Originally performed in 1952, Terence Rattigan's The Deep Blue Sea is seen to be one of the greatest pieces of British theatre ever written and is considered to be Rattigan's most accomplished, and personal, piece.
Rattigan who had never made any public admission of his sexual orientation and kept his relationships with young men secret and with theater censorship still in place in Britain and homosexuality illegal at the time, he knew that he had to rewrite his play if it was ever going to find its way onto the stage.
Co-producer Mark Waite who also plays the part of Freddie Collyer, Hester's lover (in reality Kenneth Morgan) said, "We aim to reveal this play now to gay and lesbian theatergoers - they can share the play in it's reality. We chose to keep the 1950's references, but I believe the themes are just as strong today, especially in Singapore where the laws remain as they were in the UK 50 years ago."
Produced by Edwin Koh and directed by Samantha Scott-Blackhall, the local adaptation opens with the failed suicide of Hester Collyer (Amy Cheng), a local woman, who has deserted her wealthy lawyer husband (played Jimmy T, last seen in The Necessary Stage's Mardi Gras), for a young Englishman (Mark Waite). She is discovered by four others living in her block; a young married couple, Phillip and Ann, the aging landlady and a mysterious 'Doctor' from Malaysia. The play follows Hester through the rest of the day as she tries to make sense of her life, her lover and her estranged husband.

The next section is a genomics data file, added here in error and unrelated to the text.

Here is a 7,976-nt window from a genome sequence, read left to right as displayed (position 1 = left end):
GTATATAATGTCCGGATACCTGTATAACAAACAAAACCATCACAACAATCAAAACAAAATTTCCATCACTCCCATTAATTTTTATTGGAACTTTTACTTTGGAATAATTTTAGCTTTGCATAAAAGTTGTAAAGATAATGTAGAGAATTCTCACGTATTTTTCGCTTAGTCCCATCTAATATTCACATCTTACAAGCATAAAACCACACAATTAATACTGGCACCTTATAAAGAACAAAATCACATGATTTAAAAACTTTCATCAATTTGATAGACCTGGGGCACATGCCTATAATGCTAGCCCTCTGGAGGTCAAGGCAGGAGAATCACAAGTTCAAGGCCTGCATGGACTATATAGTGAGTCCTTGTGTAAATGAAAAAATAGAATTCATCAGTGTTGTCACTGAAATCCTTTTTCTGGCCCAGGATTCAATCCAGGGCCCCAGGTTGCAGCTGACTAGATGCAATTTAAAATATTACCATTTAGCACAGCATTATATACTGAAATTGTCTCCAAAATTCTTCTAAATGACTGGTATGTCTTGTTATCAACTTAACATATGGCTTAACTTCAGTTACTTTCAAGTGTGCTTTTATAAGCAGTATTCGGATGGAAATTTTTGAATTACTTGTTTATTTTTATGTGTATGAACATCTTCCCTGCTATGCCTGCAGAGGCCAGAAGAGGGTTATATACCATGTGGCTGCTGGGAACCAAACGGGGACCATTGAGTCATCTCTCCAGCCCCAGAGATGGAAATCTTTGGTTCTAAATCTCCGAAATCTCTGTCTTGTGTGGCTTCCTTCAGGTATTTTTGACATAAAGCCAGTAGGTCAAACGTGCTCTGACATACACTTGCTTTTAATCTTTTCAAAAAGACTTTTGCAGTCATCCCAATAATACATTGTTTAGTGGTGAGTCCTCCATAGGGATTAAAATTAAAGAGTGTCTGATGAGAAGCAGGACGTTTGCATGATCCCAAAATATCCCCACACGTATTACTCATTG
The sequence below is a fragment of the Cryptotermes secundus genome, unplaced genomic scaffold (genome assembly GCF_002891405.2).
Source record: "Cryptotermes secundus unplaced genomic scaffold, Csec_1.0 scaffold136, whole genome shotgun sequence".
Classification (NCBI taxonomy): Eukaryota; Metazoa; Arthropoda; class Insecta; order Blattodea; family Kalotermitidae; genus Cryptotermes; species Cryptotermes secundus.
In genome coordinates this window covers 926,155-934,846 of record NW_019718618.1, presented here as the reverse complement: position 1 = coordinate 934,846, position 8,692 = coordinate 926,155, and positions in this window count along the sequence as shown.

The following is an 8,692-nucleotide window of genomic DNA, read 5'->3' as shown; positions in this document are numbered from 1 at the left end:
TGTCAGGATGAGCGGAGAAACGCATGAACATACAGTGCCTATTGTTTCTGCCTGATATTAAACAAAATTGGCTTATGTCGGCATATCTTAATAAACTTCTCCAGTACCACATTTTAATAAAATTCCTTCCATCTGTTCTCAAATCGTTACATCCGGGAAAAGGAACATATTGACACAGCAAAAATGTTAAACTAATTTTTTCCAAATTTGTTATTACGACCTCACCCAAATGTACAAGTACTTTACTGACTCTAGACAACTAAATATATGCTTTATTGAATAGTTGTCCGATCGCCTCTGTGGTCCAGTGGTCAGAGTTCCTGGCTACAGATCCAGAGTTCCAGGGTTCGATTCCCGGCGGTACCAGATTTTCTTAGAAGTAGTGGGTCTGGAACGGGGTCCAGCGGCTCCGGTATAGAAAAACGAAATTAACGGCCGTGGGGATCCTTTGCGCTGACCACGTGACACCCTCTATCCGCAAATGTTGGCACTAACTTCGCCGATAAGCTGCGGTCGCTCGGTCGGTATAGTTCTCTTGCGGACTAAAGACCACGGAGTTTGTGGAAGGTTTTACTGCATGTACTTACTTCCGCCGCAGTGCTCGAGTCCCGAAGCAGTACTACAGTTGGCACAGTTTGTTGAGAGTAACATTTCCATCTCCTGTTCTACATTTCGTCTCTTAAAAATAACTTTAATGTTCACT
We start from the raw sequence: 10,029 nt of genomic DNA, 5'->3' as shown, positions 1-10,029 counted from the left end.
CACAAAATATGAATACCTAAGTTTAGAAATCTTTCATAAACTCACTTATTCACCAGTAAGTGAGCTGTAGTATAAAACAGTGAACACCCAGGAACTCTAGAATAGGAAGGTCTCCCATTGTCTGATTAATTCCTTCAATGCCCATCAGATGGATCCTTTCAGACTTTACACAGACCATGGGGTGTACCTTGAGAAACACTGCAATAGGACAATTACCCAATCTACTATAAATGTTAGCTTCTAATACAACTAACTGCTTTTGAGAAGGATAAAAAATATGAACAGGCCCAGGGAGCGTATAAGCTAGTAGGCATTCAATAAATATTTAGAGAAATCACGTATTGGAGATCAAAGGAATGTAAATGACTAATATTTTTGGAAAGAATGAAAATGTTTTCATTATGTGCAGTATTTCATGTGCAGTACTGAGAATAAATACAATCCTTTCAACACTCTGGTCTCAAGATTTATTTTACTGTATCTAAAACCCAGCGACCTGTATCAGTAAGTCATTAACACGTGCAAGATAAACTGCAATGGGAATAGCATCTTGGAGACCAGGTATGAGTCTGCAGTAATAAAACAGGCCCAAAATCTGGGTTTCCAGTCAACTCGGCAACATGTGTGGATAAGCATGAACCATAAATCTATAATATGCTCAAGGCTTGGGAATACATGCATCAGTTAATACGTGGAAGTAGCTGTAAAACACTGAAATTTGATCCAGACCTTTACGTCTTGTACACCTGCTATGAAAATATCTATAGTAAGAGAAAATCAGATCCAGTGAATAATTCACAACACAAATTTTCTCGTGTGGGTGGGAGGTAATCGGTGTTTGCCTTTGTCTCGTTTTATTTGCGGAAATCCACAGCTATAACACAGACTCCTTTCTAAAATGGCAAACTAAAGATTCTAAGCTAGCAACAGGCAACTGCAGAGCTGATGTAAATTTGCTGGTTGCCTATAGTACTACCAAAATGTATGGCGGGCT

The Deep Blue Sea was revived at The Almeida Theatre, in the West End in 1991, with Penelope Wilton playing the role of Hester to great critical acclaim. The play has been running in both London and on tour in the UK since that date.
In 2001, The Deep Blue Sea was voted one of the top 20 plays and Terence Rattigan one of the most significant playwrights of the twentieth century by the British National Theatre.
The Deep Blue Sea
Venue: DBS Arts Centre, 20 Merbau Road, Robertson Quay
Date/Time: October 15 - 26, 8pm
(Matinees on Sat and Sun at 3pm)
* No shows on Mondays
Ticket Price: $34/29 (excluding $1 SISTIC fee)